“We gave serious consideration to a number of add-ons, but in the end we accepted none of them,” says Jakosky. “The cost, the risk, the fact that it didn't benefit our mission—really, when you come in with a focused science mission for a Mars Scout-class mission, you have to do that. You have to pick and choose what you're going to do. One of the things that I'm proud of is that the original concept we proposed is what we're flying. We resisted science creep; we resisted engineering creep.”
Also contributing to the relatively painless development was a high degree of commonality with previous interplanetary spacecraft, including the Mars Reconnaissance Orbiter (MRO), the twin Stereo solar probes, the solar-powered Juno mission to Jupiter and the twin Grail lunar-gravity mappers.
“We really wanted to take, not only the heritage of the designs from previous programs, but we also really wanted to maximize the heritage of the people and the heritage of the tools that they used, the procedures,” says Guy Beutelschies, Maven program manager at mission prime contractor Lockheed Martin. “We really wanted to take all that and deliver a high-quality product while paying a lot of attention to the cost and the schedule.”
The basic structure of the Maven spacecraft follows the same design as the MRO, which is orbiting the planet now. Essentially, it is a hexagon of composite panels with the propellant tank in the center and the rest of the components and instruments hung on the outside or on an articulated payload platform that swings out from the main body. The hydrazine tank is larger than the MRO's to accommodate the particular needs of the mission, and the arrays and high-gain antenna are fixed instead of gimbaled for the same reasons.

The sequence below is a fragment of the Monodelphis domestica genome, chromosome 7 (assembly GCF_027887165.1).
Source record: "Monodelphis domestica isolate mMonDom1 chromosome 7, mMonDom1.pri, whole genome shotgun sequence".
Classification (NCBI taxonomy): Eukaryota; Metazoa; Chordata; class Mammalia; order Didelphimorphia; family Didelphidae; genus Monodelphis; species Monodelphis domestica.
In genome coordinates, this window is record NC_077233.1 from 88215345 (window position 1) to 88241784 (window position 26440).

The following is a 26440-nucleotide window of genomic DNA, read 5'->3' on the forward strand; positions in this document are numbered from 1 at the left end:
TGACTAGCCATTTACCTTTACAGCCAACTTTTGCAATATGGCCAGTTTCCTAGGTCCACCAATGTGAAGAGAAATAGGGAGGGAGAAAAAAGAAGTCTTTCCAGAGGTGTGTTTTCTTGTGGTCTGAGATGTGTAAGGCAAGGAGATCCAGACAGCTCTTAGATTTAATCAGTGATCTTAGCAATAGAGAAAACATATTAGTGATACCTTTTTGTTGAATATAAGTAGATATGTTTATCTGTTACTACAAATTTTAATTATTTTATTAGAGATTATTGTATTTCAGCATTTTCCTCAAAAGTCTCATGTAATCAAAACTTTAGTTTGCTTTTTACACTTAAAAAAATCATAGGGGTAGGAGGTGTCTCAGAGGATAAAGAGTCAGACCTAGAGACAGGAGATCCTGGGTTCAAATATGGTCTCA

Similarly, the instrument suite draws on heritage hardware to minimize development time and expense. “Nothing is being done from scratch,” says Jakosky. “Instrument development for the most part went smoothly.”
The principal investigator credits the planetary science managers at NASA headquarters for helping the Maven team stay on schedule and budget by keeping a steady and adequate stream of funding flowing. Also contributing was the tight planetary launch window, which focused mission development on simplicity as much as did the cost cap.
“The planetary launch period really drives a sense of urgency on the team,” says David F. Mitchell of Goddard Space Flight Center, the NASA project manager on Maven. “When you can launch any day of the year, every year, there can be a delay in making decisions sometimes. When we have approximately 20 days to launch, and then you stand down for 26 months, you're breaking the program. You're breaking it financially and, in the case of Bruce's science, you're breaking it because of the different timing with the solar cycle.”
Maven will arrive at Mars on Sept. 22, 2014, assuming launch at the beginning of the planetary window. A 39-min. burn of its main thruster, followed by five orbital adjustment maneuvers, should leave the 903-kg (1,990-lb.) spacecraft in a 6,200 X 150-km (3,850 X 93-mi.) science-mapping orbit inclined 75 deg. to Mars's equator.
At that point, the Sun will be just past solar maximum, giving the science team a chance to watch how the atmosphere reacts as the Sun's influence wanes. It will also be a good time in the 11-year solar cycle for major solar storms, so the spacecraft is well-equipped to measure their impacts on the atmosphere.